(V) Deep damson red in colour. An explosive and powerful wine, with blackberry, plum, hints of star anise, ferns, eucalyptus and dark chocolate aromas. Intense and concentrated with ablend of sweet, juicy plum fruit and structured ripe tannin on the palate. A powerful and lingering finish displaying the hallmark characters of the Mount Edelstone vineyard.
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More InformationThe Henschke family has been making wine since Johann Christian Henschke left Silesia (Germany) and planted his first small vineyard at Keyneton near Eden Valley in 1861. Each generation has contributed to the foundations of Henschke success with Cyril Henschke pioneering varietal and single vineyard wines, including his great legacy Hill of Grace and Mount Edelstone in the 1950s, before handing over the reins to the fifth generation, Stephen Henschke and his wife Prue. This couple forms one of the most highly lauded winemaking teams in the world, as joint awards such as ‘International Red Winemaker of the Year’ from the International Wine and Spirits Competition testify. The core focus is on the Eden Valley vineyards, which make up the majority of the label releases, and these are sourced from the legacy of dry grown, established vineyards that the Henschke family have built up and developed over the generations.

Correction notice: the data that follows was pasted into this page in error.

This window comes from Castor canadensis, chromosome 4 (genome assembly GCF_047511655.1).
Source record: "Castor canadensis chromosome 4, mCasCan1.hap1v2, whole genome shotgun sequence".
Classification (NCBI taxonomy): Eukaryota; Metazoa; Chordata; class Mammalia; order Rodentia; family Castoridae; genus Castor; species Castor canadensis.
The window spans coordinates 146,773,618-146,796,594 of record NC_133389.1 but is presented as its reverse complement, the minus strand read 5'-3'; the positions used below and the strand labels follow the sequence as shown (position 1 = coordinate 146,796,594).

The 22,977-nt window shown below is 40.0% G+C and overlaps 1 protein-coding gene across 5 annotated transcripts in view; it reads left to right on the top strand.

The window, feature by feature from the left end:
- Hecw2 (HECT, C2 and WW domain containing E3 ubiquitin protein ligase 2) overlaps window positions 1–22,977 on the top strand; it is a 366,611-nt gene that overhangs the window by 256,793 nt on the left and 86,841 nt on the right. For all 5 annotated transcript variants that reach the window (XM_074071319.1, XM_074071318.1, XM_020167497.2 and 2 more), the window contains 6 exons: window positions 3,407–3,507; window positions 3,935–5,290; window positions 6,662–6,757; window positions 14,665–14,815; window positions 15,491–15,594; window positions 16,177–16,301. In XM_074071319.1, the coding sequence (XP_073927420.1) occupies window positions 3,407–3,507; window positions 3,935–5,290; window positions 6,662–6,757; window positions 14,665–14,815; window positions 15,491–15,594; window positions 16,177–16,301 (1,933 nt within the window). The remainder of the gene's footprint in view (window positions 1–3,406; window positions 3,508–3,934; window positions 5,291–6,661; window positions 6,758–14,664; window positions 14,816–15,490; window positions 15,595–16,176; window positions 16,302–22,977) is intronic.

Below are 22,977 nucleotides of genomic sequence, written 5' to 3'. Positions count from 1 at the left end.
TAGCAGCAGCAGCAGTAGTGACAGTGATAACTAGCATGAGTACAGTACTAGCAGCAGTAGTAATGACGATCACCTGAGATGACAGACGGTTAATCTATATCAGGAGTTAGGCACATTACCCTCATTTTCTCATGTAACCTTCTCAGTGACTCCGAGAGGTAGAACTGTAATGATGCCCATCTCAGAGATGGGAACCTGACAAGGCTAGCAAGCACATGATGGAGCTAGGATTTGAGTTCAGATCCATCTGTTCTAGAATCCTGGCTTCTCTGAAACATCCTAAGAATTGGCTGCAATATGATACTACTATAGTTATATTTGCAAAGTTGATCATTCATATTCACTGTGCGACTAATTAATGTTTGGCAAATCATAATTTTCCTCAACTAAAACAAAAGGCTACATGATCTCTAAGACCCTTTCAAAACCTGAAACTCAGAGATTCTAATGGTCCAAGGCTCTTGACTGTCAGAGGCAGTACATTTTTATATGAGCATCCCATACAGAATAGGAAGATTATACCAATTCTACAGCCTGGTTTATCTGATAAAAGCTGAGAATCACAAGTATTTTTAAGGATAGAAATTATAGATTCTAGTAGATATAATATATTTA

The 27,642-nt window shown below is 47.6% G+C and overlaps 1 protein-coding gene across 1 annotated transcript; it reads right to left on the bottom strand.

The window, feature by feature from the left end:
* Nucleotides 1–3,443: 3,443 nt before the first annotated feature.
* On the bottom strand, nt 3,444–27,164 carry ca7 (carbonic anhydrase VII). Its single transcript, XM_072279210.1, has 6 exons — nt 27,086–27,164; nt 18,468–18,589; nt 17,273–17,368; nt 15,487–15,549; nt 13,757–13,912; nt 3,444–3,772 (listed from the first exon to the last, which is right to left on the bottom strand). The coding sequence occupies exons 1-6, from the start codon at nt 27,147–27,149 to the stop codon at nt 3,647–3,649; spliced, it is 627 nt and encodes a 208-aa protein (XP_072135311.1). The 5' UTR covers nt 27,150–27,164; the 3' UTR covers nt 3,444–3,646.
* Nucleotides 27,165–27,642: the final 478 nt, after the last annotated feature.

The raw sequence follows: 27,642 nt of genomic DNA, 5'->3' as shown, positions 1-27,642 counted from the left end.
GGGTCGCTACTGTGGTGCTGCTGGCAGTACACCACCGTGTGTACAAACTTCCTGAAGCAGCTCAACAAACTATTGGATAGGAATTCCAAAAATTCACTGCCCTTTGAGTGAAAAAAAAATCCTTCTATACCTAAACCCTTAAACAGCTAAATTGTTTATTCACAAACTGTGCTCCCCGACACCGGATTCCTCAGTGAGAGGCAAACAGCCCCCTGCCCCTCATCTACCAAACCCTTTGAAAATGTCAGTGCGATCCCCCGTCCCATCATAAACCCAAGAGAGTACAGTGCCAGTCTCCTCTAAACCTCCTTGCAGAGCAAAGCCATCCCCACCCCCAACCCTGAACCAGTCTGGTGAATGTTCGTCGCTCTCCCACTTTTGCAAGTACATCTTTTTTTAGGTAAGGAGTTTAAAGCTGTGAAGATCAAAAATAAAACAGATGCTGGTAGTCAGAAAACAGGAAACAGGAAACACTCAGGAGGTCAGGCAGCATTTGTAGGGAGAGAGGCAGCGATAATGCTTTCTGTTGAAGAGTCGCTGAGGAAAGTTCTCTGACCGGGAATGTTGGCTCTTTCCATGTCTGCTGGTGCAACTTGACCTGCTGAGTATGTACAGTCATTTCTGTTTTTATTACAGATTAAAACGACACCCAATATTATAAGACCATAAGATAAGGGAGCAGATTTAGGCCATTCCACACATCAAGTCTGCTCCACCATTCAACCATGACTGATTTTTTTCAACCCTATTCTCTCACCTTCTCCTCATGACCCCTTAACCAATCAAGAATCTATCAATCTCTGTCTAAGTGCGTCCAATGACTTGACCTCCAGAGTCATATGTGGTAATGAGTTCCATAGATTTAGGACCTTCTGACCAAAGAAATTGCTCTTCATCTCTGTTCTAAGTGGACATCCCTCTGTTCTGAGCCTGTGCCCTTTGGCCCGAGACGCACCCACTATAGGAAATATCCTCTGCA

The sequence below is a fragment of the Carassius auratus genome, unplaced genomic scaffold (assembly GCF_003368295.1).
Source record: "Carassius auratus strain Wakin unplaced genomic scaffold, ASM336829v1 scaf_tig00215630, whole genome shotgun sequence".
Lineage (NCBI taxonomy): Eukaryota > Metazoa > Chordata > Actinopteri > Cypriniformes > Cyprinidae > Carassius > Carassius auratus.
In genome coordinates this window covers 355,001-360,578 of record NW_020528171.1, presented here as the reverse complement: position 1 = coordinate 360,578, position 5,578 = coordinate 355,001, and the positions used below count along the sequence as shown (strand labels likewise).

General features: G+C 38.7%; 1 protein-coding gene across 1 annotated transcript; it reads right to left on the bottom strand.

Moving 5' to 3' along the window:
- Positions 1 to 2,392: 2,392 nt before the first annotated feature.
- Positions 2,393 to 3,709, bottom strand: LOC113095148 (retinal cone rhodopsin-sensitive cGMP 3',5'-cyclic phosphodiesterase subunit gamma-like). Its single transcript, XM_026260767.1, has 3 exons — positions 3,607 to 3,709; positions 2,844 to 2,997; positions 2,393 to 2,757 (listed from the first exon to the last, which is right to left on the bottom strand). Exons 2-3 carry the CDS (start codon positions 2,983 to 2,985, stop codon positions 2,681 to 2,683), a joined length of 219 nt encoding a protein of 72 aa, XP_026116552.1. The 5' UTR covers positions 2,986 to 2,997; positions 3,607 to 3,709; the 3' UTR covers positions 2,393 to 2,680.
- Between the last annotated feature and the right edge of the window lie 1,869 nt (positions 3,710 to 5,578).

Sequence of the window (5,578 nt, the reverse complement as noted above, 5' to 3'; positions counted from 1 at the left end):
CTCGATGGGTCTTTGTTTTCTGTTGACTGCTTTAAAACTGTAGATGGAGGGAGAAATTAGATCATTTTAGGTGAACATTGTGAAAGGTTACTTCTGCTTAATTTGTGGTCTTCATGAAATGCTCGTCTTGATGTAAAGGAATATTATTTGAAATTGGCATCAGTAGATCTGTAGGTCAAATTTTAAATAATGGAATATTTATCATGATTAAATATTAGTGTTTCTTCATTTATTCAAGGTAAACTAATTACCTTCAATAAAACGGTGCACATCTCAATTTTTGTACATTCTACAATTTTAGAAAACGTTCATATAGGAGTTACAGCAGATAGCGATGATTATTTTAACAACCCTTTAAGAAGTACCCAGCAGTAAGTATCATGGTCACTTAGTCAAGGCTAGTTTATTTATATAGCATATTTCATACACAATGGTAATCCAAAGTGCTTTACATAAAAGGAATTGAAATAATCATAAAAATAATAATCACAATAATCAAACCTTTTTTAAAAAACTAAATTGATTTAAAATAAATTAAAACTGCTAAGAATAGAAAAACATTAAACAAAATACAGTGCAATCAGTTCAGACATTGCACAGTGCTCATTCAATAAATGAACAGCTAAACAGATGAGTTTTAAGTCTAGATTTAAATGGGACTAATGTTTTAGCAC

A potential rival for the crown of ‘world‘s greatest black grape‘, Syrah has emerged relatively recently as one of the most-planted grape varieties worldwide. The two ‘classic‘ regions in which it thrives are the Northern Rhône valley, where it makes fabulous, dense, spicy wines which age majestically for decades, and Australia, to which it was introduced in 1832 by the settler James Busby and goes by the name Shiraz. The two different names usually denote two very different styles. Shiraz has come to be used for richer, blacker wines with more ripe fruit flavour on the mid-palate, while Syrah tends to be used for structure-driven wines with more restrained flavours of black pepper and spice with characteristic black fruit. The grape is thick-skinned and prefers warmer climates, although its flavours tend to degenerate jammily if subjected to too much heat. Excellent examples in the Syrah style can be found in the Languedoc-Roussillon, the Hawkes Bay area of New Zealand and now some cooler parts of Australia; in its Shiraz guise Australia is still the heartland, but is also cultivated in South Africa and California.